We Americans are living longer and more of us are eventually going to need long-term nursing home care.  The cost can be devastating to a family. Nursing home care now costs an average of over $85,000 per year, and much more than that in some parts of the country.

Medicaid is a government program that can pay for long-term nursing home care. However, it is intended to help low-income and low-wealth individuals, and it generally won’t pay for care on behalf of individuals who have significant wealth until after they spend it down on their own care.

Your IRA is an asset that can be placed at risk by Medicaid’s rules. But with planning, an IRA can be protected. Here’s what to know.


First, be aware that Medicaid is a joint state and federal program, so rules for Medicaid vary significantly by state. Planning effectively to get the most benefit from Medicaid at the least cost, you must consult with an expert on your state’s Medicaid rules. This article will point out general ideas you to consider.

To receive Medicaid benefits, an individual can own only a small amount of assets –  usually only about $2,000, but varies by state. Additionally, a house, household furnishings, car, and burial plot are exempt from the asset count.

An IRA may or may not be an “available asset” that is included in the asset count. The key is whether the IRA is in “payout status”. An IRA is deemed to be in payout status if the owner is taking required minimum distributions (RMDs) from it. When an IRA is in payout status it is not an available asset. The owner can keep the IRA.

There is a trap here for owners of Roth IRAs. A Roth IRA has no RMDs, so it can never be in payout status. Thus, a state may consider a Roth IRA to be an available asset, no matter the age of the owner, and require it to be spent down before Medicaid benefits are provided. This is a rare instance where owning a Roth IRA is clearly disadvantageous compared to owning a traditional IRA.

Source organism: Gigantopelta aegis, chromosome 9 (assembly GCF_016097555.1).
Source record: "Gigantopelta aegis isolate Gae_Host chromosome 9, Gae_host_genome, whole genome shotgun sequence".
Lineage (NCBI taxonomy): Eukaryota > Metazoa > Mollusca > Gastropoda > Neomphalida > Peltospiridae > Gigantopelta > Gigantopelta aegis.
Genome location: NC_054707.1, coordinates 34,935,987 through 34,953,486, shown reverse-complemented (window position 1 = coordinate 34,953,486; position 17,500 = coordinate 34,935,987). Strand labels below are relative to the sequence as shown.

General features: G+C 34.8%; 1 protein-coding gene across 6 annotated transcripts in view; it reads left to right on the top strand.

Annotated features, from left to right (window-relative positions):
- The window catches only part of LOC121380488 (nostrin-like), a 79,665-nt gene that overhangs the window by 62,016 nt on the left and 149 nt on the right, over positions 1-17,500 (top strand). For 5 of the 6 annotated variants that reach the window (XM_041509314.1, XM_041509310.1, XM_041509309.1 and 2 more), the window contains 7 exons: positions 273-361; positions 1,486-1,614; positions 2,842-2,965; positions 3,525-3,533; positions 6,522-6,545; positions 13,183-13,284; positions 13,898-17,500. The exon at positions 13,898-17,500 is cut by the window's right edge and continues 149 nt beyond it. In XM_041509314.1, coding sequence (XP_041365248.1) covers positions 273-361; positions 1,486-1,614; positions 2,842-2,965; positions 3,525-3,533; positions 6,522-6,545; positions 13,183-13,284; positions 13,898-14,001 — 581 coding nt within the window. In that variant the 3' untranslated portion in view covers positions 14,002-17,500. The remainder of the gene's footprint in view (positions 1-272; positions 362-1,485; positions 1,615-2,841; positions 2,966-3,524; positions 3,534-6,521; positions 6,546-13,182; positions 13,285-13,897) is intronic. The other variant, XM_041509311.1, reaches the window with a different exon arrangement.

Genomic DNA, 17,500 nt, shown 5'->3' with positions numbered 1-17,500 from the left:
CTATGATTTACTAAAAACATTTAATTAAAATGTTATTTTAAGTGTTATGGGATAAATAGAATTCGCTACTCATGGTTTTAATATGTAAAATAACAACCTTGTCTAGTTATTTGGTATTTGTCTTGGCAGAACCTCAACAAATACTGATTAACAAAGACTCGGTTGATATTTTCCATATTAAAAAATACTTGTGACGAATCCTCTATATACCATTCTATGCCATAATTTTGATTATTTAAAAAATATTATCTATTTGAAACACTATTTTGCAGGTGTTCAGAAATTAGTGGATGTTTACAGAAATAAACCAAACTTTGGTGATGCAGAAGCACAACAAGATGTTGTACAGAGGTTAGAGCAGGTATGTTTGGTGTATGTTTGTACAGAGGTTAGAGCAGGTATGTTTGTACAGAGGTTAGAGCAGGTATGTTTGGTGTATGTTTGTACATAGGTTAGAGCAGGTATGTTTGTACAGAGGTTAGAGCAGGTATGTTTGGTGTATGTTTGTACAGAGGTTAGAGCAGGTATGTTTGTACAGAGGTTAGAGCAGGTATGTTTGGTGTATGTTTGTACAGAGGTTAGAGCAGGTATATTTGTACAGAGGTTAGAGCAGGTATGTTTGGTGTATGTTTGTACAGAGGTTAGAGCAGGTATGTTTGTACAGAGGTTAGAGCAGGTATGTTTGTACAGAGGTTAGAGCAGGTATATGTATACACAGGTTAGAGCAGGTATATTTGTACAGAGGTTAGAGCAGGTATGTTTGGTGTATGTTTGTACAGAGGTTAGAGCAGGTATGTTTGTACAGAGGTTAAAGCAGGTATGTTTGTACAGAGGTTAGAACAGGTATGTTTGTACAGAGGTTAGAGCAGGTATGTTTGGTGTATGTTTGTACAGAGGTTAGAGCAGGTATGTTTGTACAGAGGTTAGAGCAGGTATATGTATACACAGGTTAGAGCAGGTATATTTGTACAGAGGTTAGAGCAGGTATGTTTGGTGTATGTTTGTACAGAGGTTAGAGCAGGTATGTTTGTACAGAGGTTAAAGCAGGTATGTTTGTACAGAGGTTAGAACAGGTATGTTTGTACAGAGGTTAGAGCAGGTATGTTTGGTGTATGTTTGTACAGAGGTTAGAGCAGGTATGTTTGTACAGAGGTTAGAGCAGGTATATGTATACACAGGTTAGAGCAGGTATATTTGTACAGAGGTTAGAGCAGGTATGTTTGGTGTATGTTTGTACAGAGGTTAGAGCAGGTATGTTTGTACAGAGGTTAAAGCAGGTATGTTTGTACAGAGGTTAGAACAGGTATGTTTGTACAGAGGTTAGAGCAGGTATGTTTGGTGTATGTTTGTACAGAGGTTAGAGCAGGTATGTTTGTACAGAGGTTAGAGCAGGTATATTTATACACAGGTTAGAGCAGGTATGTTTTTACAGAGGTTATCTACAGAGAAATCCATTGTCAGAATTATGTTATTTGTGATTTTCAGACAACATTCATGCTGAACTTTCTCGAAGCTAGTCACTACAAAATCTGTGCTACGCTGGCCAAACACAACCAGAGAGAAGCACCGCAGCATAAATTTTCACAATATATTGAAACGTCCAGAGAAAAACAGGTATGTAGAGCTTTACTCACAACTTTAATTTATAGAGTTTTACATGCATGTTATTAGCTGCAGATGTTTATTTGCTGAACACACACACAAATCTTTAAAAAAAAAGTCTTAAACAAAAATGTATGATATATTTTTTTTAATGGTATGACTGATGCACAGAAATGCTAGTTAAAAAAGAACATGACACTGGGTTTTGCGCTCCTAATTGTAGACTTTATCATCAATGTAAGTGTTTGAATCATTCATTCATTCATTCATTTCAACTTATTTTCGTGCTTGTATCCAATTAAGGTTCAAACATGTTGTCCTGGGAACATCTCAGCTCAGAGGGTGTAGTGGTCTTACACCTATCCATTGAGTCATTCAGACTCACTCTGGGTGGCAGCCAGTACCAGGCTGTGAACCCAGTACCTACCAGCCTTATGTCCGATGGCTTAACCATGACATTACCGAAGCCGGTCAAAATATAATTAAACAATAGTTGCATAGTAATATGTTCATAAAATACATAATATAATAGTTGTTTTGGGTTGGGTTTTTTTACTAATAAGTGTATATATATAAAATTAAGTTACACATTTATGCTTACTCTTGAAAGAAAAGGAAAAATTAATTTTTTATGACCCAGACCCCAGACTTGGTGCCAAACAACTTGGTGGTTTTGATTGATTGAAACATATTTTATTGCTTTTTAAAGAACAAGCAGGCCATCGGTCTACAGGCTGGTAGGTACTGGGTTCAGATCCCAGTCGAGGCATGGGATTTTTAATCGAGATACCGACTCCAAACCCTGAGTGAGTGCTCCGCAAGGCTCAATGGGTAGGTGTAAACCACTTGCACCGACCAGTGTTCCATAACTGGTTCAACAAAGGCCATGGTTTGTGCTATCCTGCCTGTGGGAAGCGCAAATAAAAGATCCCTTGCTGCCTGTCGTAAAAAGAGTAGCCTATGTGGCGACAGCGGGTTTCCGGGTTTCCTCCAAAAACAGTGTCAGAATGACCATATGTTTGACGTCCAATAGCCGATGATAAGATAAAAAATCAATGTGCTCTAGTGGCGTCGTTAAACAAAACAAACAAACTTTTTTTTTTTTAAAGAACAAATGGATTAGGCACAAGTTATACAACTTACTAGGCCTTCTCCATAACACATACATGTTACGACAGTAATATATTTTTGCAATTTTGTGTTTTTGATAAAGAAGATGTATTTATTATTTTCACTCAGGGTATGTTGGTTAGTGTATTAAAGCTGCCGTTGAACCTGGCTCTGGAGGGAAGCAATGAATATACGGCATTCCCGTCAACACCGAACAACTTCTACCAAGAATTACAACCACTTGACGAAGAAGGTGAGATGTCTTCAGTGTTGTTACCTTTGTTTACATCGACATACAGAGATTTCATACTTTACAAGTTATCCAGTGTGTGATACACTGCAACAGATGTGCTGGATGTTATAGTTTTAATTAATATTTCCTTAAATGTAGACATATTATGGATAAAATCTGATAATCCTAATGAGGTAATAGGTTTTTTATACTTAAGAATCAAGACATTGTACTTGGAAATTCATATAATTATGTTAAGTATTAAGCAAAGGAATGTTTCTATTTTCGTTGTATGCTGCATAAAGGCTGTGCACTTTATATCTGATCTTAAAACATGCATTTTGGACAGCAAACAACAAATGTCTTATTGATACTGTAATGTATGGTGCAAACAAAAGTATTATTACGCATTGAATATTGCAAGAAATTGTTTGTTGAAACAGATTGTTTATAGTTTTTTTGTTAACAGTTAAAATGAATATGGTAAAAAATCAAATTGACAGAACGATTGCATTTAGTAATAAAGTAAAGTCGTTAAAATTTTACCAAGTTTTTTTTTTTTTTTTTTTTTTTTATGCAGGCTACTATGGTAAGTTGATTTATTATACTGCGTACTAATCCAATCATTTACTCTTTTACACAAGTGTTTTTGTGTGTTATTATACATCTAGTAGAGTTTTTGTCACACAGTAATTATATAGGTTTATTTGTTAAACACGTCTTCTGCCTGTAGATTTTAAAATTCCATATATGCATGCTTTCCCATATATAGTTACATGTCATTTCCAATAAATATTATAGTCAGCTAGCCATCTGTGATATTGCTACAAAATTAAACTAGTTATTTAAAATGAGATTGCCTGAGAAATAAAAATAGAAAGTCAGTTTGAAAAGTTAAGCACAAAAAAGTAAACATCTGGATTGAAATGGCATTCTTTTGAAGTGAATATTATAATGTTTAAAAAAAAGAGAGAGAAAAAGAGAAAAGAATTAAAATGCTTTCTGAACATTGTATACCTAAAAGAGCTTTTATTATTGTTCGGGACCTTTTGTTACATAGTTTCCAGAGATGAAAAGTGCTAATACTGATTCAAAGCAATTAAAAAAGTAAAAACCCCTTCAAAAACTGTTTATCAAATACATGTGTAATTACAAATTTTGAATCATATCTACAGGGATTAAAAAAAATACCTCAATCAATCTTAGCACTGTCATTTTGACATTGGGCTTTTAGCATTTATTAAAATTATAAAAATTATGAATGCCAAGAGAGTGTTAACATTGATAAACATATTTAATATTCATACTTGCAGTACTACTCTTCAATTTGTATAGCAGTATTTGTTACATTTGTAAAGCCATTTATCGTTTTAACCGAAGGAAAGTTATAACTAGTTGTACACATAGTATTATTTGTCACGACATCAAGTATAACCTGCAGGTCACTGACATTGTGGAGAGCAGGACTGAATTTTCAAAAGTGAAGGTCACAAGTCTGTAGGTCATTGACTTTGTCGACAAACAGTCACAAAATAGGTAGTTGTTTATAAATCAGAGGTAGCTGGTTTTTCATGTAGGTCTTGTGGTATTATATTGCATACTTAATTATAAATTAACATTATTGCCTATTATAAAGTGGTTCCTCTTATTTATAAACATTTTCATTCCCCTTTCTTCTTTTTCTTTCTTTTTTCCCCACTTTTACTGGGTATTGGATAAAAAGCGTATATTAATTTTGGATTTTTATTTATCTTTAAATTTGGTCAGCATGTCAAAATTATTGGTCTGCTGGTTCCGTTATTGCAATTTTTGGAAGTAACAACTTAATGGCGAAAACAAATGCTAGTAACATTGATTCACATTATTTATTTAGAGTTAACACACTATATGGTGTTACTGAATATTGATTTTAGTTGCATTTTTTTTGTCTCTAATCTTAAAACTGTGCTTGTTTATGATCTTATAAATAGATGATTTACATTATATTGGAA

IRS-required Required Minimum Distributions (RMDs) that establish payout status do not begin until age 70 1/2. However, at an earlier age, it may be possible to remove an IRA from one’s available assets by converting it to a tax-qualified annuity IRA. This eliminates the balance of the IRA as an asset and leaves only an income stream. Purchasing an annuity within your IRA may accomplish this.

RMDs themselves are income subject to Medicaid’s claims. Much or most of each RMD may have to be paid to the nursing home in partial payment of its fees. RMDs that are too large may disqualify one from being eligible for Medicaid.

An alternative method of saving an IRA from Medicaid is to liquidate it by spending it down. Spend-down rules, which determine permissible spending and transfers, also vary by state. But with the help of an IRA advisor,  you may be able to make transfers that help your family without suffering a Medicaid penalty.

The simplest and safest way to do this is by transferring funds to others more than 5 years (60 months) before applying for Medicaid benefits. Such transfers escape Medicaid claims entirely. This requires thinking ahead – because the state will ‘claw back’ assets within that 5 year window, if it looks as though you’re trying to ‘hide them’ from being spent.

Example:  A senior family member in his 70s has a million-dollar Roth IRA that he plans to leave to heirs. However, there are signs that his health is beginning to fail. He’s is worried that if he needs nursing home care and lives into his 90s, the cost could wipe out the entire IRA. He can withdraw the balance of the Roth IRA tax-free now and transfer it to heirs, or to a trust set up on their behalf.  Or, to be sure he can pay his medical bills for the five years, he may leave some funds in the IRA, perhaps transferring $700,000 and keeping $300,000. If five years pass before he makes a Medicaid application the transferred funds will be free of all Medicaid claims.

Best Strategy

Plan well in advance to deal with the risk of incurring the cost of nursing home care. First, this is a conversation you need to have with your family. Buying long-term care insurance moves the risk off your balance sheet and may be a good option. It can preserve assets and help your family deal with the obligation of your care. When purchased at an early enough age, a reasonably priced policy can be integrated into a financial-and-estate plan that alleviates all these concerns.

An important consideration: the need for nursing home care can strike the young too, as the result of accident or disease. The cost can be calamitous to a family at any age.

The important take away: sit down and discuss what you’d like to have happen for your care…. with an advisor and your family. If you have substantial assets, protecting them requires proper planning, including a consult with a Medicaid law expert.  This is not a do-it-yourself project.

Information derived from IRAHelp by Jim Glass JD.